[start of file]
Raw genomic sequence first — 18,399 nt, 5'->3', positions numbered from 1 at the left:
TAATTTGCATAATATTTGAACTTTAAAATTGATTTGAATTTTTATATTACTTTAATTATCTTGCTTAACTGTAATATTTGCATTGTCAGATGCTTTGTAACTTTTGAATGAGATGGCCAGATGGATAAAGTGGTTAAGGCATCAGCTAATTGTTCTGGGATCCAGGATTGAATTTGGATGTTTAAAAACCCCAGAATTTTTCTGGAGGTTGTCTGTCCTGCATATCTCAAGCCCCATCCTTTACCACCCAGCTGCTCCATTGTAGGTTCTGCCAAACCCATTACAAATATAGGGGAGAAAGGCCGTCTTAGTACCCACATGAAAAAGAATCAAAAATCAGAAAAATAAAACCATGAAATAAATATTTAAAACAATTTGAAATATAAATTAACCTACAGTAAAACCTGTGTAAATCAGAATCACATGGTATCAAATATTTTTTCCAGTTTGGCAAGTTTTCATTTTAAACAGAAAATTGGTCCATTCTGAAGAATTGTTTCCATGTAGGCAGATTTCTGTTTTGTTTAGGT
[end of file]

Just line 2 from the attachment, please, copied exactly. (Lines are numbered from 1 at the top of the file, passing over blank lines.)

TAATTTGCATAATATTTGAACTTTAAAATTGATTTGAATTTTTATATTACTTTAATTATCTTGCTTAACTGTAATATTTGCATTGTCAGATGCTTTGTAACTTTTGAATGAGATGGCCAGATGGATAAAGTGGTTAAGGCATCAGCTAATTGTTCTGGGATCCAGGATTGAATTTGGATGTTTAAAAACCCCAGAATTTTTCTGGAGGTTGTCTGTCCTGCATATCTCAAGCCCCATCCTTTACCACCCAGCTGCTCCATTGTAGGTTCTGCCAAACCCATTACAAATATAGGGGAGAAAGGCCGTCTTAGTACCCACATGAAAAAGAATCAAAAATCAGAAAAATAAAACCATGAAATAAATATTTAAAACAATTTGAAATATAAATTAACCTACAGTAAAACCTGTGTAAATCAGAATCACATGGTATCAAATATTTTTTCCAGTTTGGCAAGTTTTCATTTTAAACAGAAAATTGGTCCATTCTGAAGAATTGTTTCCATGTAGGCAGATTTCTGTTTTGTTTAGGT